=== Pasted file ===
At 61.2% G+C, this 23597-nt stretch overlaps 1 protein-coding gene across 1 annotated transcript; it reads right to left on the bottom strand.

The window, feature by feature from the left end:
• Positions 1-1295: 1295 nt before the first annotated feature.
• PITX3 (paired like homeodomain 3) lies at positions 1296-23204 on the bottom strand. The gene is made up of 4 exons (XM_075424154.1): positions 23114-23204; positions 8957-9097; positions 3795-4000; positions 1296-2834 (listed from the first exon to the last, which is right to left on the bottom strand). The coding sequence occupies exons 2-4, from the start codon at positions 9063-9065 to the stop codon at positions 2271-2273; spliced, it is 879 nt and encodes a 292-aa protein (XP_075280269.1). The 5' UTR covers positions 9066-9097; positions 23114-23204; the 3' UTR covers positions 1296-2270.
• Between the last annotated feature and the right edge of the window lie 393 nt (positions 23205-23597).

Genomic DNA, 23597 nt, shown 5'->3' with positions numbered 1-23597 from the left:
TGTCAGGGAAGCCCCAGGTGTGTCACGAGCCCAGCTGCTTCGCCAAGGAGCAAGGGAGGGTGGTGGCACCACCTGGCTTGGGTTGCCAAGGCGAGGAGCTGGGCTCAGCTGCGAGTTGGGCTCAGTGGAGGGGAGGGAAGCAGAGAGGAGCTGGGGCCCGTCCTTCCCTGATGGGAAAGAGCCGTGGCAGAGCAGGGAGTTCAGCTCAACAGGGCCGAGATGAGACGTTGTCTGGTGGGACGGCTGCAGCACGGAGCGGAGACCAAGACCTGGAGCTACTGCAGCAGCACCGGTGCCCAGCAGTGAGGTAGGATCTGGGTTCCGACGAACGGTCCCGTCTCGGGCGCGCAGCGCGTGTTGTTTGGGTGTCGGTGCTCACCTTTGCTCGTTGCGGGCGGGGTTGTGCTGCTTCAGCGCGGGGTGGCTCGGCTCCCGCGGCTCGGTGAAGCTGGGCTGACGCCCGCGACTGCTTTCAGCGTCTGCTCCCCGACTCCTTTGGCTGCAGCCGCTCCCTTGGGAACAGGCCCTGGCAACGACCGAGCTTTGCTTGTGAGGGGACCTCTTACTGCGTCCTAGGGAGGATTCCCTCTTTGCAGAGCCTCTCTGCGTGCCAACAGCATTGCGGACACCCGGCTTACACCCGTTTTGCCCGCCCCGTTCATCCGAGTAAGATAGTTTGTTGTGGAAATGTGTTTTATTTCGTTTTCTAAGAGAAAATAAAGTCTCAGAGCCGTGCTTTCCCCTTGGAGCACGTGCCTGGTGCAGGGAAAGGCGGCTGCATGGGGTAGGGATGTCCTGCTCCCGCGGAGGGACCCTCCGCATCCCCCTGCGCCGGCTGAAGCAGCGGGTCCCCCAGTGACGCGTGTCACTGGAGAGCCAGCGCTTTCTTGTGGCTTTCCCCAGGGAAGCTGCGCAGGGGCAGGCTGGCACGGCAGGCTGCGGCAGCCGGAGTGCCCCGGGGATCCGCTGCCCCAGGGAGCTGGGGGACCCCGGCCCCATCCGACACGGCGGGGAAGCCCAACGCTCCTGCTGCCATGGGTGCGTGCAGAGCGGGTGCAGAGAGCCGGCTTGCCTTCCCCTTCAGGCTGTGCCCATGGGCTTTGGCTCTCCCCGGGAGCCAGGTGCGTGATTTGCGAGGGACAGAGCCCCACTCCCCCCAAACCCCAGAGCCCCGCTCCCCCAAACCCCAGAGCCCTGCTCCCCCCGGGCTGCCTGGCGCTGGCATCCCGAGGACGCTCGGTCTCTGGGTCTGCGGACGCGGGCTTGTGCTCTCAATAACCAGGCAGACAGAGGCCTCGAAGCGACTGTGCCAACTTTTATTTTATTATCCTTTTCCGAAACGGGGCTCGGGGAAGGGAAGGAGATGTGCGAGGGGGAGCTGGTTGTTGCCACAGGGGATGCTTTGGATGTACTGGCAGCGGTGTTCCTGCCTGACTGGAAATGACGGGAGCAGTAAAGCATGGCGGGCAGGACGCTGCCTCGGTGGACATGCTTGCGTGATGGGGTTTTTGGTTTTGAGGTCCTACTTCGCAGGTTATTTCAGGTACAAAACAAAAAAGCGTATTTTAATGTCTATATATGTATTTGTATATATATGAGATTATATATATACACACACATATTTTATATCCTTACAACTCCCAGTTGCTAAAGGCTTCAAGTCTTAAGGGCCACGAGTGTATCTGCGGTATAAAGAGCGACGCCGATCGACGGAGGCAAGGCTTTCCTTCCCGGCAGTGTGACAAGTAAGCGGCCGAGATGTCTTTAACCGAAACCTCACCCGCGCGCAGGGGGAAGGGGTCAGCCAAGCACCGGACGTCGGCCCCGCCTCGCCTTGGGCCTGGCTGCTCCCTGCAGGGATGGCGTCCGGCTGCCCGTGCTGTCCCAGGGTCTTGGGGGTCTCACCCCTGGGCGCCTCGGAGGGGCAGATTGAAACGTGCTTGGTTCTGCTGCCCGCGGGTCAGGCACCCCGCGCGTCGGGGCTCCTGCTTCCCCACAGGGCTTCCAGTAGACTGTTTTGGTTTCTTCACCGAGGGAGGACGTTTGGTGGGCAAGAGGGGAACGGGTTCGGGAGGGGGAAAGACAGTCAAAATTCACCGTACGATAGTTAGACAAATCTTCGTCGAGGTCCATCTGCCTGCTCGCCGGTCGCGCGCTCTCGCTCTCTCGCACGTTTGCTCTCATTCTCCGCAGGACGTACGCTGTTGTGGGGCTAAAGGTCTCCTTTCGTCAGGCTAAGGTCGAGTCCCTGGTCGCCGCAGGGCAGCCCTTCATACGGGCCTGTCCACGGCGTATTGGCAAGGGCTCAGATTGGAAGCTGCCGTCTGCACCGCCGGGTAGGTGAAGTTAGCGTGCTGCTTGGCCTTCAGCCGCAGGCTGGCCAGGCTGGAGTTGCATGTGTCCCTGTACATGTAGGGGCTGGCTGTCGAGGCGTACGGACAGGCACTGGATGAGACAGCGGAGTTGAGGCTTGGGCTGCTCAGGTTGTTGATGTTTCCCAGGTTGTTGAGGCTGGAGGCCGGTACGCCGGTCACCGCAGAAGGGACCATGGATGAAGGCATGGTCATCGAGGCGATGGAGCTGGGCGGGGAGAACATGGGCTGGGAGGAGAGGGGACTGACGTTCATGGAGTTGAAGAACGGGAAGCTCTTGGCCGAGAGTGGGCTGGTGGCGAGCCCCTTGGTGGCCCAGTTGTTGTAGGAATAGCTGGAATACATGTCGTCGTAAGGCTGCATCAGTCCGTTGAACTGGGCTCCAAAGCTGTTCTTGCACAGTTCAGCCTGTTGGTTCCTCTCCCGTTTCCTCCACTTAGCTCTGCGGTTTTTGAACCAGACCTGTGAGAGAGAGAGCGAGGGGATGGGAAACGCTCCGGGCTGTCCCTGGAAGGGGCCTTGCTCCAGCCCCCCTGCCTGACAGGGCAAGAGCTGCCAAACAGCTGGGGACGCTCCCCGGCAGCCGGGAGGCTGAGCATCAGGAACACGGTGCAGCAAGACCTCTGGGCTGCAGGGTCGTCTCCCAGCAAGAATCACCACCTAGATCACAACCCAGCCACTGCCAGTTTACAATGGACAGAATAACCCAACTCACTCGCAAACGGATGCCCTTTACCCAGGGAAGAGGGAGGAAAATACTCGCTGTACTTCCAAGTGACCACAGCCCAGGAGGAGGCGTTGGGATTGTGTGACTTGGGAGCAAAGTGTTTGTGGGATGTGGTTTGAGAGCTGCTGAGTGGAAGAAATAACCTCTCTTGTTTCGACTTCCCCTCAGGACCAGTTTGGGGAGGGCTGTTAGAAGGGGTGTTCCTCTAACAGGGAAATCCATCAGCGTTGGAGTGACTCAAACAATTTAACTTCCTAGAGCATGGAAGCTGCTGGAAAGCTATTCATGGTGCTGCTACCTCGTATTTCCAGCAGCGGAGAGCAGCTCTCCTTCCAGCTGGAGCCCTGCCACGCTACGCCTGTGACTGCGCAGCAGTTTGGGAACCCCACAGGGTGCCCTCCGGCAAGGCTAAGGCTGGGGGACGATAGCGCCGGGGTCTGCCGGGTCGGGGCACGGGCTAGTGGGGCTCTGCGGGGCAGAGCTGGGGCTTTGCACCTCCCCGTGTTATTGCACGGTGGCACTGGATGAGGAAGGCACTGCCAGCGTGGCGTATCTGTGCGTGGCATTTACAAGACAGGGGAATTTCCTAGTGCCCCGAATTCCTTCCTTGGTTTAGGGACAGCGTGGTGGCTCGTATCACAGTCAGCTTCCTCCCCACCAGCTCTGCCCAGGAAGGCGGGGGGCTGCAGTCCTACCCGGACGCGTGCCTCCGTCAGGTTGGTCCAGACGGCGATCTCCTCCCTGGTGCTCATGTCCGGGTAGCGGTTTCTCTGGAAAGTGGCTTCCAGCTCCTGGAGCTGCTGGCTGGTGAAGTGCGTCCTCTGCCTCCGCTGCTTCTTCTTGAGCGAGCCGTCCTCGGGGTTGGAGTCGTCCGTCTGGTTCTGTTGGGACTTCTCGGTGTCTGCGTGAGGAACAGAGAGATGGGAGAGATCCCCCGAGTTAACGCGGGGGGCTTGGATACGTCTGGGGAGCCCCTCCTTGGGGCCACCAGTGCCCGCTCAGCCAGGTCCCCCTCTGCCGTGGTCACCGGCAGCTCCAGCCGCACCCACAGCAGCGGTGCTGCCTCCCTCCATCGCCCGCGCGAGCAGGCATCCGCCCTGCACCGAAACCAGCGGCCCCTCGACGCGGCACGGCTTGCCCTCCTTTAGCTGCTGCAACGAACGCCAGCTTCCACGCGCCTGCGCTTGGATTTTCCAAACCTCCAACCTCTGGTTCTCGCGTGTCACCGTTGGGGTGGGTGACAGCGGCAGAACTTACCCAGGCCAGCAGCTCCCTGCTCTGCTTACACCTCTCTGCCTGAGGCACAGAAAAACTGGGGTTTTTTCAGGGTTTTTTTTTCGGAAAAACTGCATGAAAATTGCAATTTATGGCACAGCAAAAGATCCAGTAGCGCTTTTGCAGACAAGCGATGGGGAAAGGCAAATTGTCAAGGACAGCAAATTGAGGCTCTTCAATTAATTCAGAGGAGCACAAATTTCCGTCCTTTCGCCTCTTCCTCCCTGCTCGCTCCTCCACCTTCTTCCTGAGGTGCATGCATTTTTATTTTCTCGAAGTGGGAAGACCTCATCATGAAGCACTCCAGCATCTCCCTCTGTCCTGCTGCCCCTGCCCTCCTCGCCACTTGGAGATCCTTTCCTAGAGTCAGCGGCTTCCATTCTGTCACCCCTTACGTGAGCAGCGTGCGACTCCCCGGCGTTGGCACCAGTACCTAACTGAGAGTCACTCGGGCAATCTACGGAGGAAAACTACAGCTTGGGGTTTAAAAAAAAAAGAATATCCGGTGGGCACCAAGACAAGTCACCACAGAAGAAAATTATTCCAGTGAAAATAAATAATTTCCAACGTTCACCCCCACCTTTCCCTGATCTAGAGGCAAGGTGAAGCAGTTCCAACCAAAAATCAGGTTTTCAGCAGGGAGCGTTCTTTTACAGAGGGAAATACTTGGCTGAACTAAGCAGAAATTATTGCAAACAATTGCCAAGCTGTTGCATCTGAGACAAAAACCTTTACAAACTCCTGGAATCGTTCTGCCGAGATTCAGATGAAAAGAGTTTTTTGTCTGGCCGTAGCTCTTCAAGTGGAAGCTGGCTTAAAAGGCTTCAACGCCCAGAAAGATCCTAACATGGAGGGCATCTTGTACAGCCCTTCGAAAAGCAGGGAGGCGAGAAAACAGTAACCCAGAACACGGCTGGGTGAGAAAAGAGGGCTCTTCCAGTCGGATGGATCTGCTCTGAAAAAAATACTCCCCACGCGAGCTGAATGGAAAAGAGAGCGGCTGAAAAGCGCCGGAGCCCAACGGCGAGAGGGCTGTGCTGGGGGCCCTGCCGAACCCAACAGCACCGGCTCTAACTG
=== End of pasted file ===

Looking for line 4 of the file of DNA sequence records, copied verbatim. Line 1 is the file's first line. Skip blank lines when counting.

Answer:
• PITX3 (paired like homeodomain 3) lies at positions 1296-23204 on the bottom strand. The gene is made up of 4 exons (XM_075424154.1): positions 23114-23204; positions 8957-9097; positions 3795-4000; positions 1296-2834 (listed from the first exon to the last, which is right to left on the bottom strand). The coding sequence occupies exons 2-4, from the start codon at positions 9063-9065 to the stop codon at positions 2271-2273; spliced, it is 879 nt and encodes a 292-aa protein (XP_075280269.1). The 5' UTR covers positions 9066-9097; positions 23114-23204; the 3' UTR covers positions 1296-2270.